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Socially Awkward Mice Are Apt Models for Autism Research

Socially Awkward Mice Are Apt Models for Autism Research

DALLAS, Sept. 6 -- Clues into how autism spectrum disorders work may emerge from mice with a mutation that makes them socially awkward but enhances cognitive abilities.

Transgenic mice with a mutation in the gene encoding for neuroligin-3, a synaptic cellular adhesion molecule, showed both social impairment and enhanced spatial learning abilities, a mix typical of some patients with autism, Asperger's syndrome, or related conditions, reported Thomas C. Sdhof, M.D., of the University of Texas Southwestern here, and colleagues.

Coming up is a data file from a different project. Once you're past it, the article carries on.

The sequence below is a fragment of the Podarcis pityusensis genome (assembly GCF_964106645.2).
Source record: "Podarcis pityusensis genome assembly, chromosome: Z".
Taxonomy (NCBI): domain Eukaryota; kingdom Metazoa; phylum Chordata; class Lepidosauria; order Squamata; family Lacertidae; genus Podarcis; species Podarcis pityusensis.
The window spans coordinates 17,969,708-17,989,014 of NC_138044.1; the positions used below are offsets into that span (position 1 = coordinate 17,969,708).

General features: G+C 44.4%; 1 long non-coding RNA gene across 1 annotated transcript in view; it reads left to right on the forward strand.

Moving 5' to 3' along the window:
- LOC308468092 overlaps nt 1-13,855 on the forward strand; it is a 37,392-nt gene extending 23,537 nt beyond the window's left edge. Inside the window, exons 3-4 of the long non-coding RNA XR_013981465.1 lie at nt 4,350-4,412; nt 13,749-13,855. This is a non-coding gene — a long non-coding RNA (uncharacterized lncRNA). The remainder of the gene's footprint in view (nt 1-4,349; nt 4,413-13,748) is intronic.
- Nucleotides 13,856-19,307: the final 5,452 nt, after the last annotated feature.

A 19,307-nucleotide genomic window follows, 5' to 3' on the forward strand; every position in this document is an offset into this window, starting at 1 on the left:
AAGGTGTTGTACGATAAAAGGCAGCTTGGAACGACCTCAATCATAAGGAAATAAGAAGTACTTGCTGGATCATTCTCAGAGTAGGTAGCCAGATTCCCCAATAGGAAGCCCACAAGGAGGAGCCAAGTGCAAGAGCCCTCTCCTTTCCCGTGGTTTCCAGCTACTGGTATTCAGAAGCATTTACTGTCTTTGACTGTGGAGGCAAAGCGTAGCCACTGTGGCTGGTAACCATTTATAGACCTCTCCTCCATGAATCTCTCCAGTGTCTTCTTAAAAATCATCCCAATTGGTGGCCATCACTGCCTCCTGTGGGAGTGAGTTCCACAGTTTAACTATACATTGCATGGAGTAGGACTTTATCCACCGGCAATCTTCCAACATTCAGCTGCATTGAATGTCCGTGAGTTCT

The behavioral changes the investigators observed in the mice were accompanied by increases of inhibitory synaptic transmission but not excitatory transmission, the authors reported online in Science Express, the rapid online version of Science.

"Our data strongly support the notion that a change in the inhibitory-excitatory balance contributes to the pathogenesis of autism spectrum disorders," they wrote.


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